Saturday, April 12, 2008

3,000-year-old history - parts of the Divine Office

This IS one of my favorite topics — the Divine Office (or Liturgy of the Hours, or Opus Dei (Work of God)) in general and its ancient roots in particular.

The 2500-3000-year-old history of daily praying the Songs (Psalms) of God’s people is perhaps the world’s oldest, daily religious practice. I even chuckle a bit at thinking that we might have been given a hint in the fact that largest book in the Bible and the book that occupies the center of the Bible just happens to be Psalms.

Anyway, that last part was just my own rambling, how far back does the Liturgy of the Hours go? Here is the reference I like it because it points to the growing practice of praying the LOH among lay people, which I believe will be a key force, central to the renewal of the Church that is talked about by the Popes:

The following is a quote from the Abbey of the Genesee Cistercian monks in Piffard, New York.

“The official prayer of the Roman Catholic Church is known variously as Liturgy of the Hours, Divine Office, Opus Dei (Work of God). The roots of this prayer go all the way back to Jewish practices before the time of our Lord. This form of prayer was prayed by Jesus and his disciples. As such, it was carried over into the devotion of the early Christian Church and continues in an unbroken tradition down to our own day.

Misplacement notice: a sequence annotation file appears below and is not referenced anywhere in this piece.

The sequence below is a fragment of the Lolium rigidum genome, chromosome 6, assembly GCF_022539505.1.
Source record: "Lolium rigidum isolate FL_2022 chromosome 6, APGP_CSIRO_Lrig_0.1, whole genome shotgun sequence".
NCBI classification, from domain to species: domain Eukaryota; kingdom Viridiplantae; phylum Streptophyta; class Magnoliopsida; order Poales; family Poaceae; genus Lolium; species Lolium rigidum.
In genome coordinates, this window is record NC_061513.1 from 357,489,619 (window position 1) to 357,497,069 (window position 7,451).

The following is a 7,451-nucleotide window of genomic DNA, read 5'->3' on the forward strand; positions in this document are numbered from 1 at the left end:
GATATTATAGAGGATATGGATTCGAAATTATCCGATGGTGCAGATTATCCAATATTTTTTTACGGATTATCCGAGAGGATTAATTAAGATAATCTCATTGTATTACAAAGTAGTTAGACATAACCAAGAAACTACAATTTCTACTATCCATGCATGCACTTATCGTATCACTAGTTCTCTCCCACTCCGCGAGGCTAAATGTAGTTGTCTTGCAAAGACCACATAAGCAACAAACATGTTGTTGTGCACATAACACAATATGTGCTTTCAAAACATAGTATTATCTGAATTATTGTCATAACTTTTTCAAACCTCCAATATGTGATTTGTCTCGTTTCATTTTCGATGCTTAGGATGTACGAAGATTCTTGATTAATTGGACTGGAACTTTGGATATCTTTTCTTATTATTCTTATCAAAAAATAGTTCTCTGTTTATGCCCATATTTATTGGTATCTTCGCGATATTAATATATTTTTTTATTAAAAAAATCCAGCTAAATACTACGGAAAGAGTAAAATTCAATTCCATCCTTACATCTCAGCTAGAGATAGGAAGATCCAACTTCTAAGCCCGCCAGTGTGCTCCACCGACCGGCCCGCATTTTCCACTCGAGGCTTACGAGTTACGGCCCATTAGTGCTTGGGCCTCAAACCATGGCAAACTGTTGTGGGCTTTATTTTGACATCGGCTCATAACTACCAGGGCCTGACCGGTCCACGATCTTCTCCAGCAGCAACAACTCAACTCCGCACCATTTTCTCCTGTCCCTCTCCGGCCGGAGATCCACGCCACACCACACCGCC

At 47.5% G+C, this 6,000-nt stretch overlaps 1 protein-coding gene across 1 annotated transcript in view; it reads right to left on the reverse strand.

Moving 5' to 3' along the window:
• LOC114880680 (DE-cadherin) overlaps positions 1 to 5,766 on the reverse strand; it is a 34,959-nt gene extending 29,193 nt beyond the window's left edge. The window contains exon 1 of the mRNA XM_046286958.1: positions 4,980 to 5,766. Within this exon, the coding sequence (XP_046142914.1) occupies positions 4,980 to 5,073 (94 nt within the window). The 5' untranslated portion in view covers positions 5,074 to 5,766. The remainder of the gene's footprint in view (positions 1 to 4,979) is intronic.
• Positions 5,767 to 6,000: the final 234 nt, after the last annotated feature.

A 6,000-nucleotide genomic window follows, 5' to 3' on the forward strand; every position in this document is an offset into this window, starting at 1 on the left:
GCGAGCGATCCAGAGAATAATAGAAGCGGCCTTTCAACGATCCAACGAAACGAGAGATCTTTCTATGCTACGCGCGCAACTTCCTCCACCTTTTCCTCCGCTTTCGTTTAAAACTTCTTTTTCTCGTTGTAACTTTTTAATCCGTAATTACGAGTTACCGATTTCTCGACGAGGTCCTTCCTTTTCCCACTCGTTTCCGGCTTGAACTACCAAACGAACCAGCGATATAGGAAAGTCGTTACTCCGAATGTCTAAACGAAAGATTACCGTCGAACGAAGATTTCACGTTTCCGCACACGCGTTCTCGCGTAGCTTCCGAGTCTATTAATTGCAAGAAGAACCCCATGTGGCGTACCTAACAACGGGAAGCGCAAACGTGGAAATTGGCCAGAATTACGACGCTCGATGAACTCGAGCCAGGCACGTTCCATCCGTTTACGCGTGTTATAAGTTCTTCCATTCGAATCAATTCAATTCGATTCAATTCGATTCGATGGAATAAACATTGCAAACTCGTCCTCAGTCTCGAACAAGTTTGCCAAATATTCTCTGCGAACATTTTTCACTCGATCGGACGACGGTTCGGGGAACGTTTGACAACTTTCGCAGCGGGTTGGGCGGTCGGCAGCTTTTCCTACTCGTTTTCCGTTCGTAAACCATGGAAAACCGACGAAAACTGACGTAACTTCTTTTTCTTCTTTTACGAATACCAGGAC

“In both the Jewish and Christian traditions, this work of God was the prayer of all the people, clergy and laity. Due to various circumstances however, in the Christian Church it soon became the particular prayer of clergy and monks for many centuries. One of the blessings flowing from the liturgical reforms of Vatican II is the resurgence of the Divine Office among the laity. For our purposes we will refer to this form of prayer as the Work of God since that is the traditional Benedictine term.”

No comments:

Post a Comment